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Intracellular pH is a powerful modulator of cell function.  In the heart, it is normally maintained at a value close to 7.20, equivalent to a cytoplasmic H+ concentration of ~60 nM. Changes from this value, by as little as 10 nM, significantly modulate other cellular processes, such as intracellular Ca2+ signalling, electrical excitation, and contraction.  Since H+ ions are generated liberally as end products of respiration, intracellular H+ signalling provides important coupling between metabolism and the biochemical, electrical and mechanical activity of cardiac myocytes. Changes of H+i by 10 nM or more occur physiologically, for example, during changes of heart rate and cardiac workload.  The homeostatic regulation of [H+]i (i.e. pHi)  is thus fundamental to the maintenance of normal cardiac performance. Dysregulation of H+ signalling and its control has now been implicated in major clinical pathologies including myocardial ischaemia/reperfusion, arrhythmia, maladaptive hypertrophy, and heart failure.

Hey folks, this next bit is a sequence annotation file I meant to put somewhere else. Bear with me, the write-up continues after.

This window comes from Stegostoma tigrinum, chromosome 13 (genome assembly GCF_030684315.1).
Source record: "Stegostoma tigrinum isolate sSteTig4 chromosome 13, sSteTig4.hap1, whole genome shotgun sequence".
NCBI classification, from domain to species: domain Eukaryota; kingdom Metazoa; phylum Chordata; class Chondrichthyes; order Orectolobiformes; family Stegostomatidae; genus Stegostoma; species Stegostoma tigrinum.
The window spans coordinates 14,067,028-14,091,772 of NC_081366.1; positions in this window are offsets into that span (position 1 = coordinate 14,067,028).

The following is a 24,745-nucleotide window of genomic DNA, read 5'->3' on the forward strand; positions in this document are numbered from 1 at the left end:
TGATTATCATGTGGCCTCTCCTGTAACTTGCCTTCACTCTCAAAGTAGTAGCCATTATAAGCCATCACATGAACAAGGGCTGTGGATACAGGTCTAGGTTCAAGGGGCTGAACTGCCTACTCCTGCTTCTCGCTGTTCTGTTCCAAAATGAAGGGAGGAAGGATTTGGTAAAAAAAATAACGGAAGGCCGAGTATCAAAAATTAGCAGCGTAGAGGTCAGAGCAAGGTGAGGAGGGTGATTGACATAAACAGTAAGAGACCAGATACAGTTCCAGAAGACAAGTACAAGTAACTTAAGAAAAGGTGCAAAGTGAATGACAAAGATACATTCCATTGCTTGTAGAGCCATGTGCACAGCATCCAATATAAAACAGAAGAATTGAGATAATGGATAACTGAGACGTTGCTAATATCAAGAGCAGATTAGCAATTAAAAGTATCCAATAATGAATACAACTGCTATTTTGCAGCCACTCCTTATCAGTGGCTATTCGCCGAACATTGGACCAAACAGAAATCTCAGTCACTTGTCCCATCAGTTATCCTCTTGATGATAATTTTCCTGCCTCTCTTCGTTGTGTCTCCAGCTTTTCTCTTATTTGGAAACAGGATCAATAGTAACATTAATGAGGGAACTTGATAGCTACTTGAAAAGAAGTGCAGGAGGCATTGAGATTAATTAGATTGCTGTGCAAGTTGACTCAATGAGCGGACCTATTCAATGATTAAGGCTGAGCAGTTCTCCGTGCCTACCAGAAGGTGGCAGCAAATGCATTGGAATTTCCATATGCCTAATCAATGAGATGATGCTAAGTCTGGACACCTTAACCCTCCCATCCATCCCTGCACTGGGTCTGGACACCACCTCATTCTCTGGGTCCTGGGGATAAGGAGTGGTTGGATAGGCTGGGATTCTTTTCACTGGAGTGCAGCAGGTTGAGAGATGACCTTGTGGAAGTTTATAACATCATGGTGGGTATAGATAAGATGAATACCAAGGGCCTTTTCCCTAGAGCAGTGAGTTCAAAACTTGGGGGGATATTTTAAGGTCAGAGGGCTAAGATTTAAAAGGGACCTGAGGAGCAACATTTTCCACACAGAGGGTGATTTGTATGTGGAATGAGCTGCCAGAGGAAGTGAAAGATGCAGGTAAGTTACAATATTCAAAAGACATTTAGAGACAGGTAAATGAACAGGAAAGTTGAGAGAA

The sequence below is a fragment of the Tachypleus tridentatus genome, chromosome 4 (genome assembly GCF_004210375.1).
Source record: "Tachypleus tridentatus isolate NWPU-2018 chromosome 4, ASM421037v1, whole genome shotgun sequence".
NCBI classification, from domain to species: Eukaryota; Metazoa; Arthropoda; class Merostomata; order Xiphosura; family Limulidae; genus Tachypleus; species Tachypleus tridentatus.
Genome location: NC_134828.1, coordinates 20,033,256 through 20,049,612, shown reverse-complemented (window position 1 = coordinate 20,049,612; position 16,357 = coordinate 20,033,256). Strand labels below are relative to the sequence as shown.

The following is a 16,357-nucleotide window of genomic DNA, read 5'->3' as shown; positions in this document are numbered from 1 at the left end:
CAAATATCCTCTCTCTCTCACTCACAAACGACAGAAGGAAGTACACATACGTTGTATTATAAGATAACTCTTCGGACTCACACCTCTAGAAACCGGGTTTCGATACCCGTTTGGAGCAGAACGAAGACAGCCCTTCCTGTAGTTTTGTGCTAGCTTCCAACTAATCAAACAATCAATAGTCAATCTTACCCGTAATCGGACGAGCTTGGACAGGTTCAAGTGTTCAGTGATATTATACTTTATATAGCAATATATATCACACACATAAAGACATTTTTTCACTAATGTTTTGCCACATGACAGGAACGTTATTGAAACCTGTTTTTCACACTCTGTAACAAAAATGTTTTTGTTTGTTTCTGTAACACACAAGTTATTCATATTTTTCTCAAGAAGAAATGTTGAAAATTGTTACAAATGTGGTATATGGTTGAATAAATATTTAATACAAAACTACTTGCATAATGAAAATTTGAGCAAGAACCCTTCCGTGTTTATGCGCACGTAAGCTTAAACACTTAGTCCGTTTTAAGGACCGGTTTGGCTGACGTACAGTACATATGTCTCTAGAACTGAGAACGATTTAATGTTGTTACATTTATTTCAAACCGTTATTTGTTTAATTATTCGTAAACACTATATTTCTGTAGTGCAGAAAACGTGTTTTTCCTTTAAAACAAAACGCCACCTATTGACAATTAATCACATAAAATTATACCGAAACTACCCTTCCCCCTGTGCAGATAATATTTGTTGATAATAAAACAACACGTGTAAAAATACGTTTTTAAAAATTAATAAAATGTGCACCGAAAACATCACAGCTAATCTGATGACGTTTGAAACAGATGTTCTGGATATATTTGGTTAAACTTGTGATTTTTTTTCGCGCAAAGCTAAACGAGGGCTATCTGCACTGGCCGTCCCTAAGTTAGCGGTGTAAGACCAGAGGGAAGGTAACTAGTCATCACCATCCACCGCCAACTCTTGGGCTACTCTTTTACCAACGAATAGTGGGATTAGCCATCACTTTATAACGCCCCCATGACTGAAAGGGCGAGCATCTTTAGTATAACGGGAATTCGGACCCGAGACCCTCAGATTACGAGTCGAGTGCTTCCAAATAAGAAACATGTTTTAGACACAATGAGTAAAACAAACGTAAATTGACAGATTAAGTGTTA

We investigate this using a combination of real-time epifluorescence and confocal ionic imaging (H+, Ca2+, Na+­, Mg2+), pharmacological inhibition, mapping of protein expression and localisation, genetic manipulation, and computational modelling. Experiments employ enzymatically isolated cardiac myocytes, cell culture systems and animal models, including those for cardiac hypertrophy and heart failure.